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Transitions are Where the Bad Things Happen

(Or, What I Learned about Major Life Changes From Worship Planning)

WorshipOutloud-GraphicOn Sunday morning the band enters the stage quietly while the congregation is busy finding seats and talking among themselves. The first song begins and will probably make it to the end without much trouble. There might be awkward silence before the next song begins—the keyboard player shuffling through his sheet music, the bass player tuning his strings and comes in late, the progression from bridge to double chorus is mutilated by the electric guitar player, and the quiet chorus at the end is butchered by the drummer. The wrong slide is on the screen and everyone in the room feels the pain of blundering graceless incompetence.

It is during the transitions that everything falls apart. A bad transition will not only ruin what just happened but will sabotage the thing that happens next.

This is not only true for Sunday morning, it is also in the passage from one chapter of our life to another that we can be in the greatest danger. I wrote about how transitions can be hard to accept when we are called to put aside one dream to pursue another. The way in which we handle the space between one chapter and the next will define what we are leaving behind and set up what we are about to begin.

In the transition from child to adult we can become lost in our adolescence, shirking responsibility, raging against authority and making mistakes that will set the course for the rest of our life. It is the same for other major changes—college to career, single to married, first job to second job, or finding ourselves between jobs.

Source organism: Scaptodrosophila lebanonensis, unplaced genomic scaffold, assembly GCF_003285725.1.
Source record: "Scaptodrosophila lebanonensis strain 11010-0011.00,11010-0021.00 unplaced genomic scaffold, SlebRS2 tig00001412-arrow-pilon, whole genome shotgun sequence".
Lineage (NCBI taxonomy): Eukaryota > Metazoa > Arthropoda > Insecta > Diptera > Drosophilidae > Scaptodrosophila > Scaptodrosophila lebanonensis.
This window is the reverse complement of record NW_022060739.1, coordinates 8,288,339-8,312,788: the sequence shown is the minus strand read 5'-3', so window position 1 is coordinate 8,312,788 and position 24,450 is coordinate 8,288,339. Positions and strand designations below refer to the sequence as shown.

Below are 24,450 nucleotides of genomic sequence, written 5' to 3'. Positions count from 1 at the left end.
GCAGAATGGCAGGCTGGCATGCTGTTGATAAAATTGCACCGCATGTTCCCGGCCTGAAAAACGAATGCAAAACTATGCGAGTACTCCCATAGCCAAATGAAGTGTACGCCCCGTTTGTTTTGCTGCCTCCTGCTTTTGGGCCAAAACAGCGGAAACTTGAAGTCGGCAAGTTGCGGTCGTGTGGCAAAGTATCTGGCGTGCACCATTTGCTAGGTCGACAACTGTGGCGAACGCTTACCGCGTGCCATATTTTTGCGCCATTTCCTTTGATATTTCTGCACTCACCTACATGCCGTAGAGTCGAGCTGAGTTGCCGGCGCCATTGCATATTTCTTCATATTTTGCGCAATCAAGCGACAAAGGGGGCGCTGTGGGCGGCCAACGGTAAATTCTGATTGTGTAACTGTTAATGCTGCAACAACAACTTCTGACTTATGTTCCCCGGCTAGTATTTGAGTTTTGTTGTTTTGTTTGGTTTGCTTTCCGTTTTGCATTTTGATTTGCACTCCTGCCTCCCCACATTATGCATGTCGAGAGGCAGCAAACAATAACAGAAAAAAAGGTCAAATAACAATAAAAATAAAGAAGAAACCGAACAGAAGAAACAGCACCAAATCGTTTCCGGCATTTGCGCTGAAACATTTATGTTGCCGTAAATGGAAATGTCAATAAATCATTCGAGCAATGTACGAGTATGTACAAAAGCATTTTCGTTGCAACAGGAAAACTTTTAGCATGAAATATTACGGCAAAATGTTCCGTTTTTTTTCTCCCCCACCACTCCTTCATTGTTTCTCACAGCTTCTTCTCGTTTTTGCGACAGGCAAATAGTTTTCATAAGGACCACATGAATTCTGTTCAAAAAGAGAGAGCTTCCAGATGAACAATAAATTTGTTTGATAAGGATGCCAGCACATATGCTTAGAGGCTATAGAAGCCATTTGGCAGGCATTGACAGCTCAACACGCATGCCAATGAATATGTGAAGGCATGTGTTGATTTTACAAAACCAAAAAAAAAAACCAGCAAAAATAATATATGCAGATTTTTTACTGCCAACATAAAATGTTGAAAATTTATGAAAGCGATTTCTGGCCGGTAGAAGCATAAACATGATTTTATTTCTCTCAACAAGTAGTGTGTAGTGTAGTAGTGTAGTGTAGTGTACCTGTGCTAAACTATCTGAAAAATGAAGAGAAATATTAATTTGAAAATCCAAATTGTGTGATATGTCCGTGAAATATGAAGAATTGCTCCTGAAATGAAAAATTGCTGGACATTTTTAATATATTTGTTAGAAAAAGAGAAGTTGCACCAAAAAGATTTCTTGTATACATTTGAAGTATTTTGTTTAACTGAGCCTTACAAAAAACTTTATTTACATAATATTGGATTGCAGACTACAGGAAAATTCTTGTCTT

Transitions are a natural part of life, here are a few things to think about when you are in between:

  1. Remember where you have been but don’t hold on to it so tightly that you stop moving forward. Like when you just played your favorite hymn and the next song is that Chris Tomlin song you said you never wanted to hear again.
  2. Look forward to what God is calling you to do, He has been preparing you for the next chapter. Like when your music teacher told you to always look ahead in your music so you’re not surprised by the double forte that suddenly becomes a triple pianissimo.
  3. Don’t dwell on the transition itself, giving in to despair and hopelessness. Like when you make a mistake but you don’t stop the song and cry.
  4. Refrain from blaming others for the situation you find yourself in. Like that one time when you called out the soundman for muting the wireless microphone that you had forgotten to turn on.
  5. Prepare for the transitions you know are coming, gracefully improvise through the ones that are a surprise. Like having a scripture ready to read just in case the guitar player breaks a string or the computer running ProPresenter needs to be rebooted.
  6. Acknowledge the reality of the transition to the people who are around you, don’t try to hide it. Like when the person running slides is on the wrong verse so you say, “Let’s sing the first verse again.”

When we are between where we have been and where we are going it can be awkward and frightening, but God will fight for us—we need only to trust Him.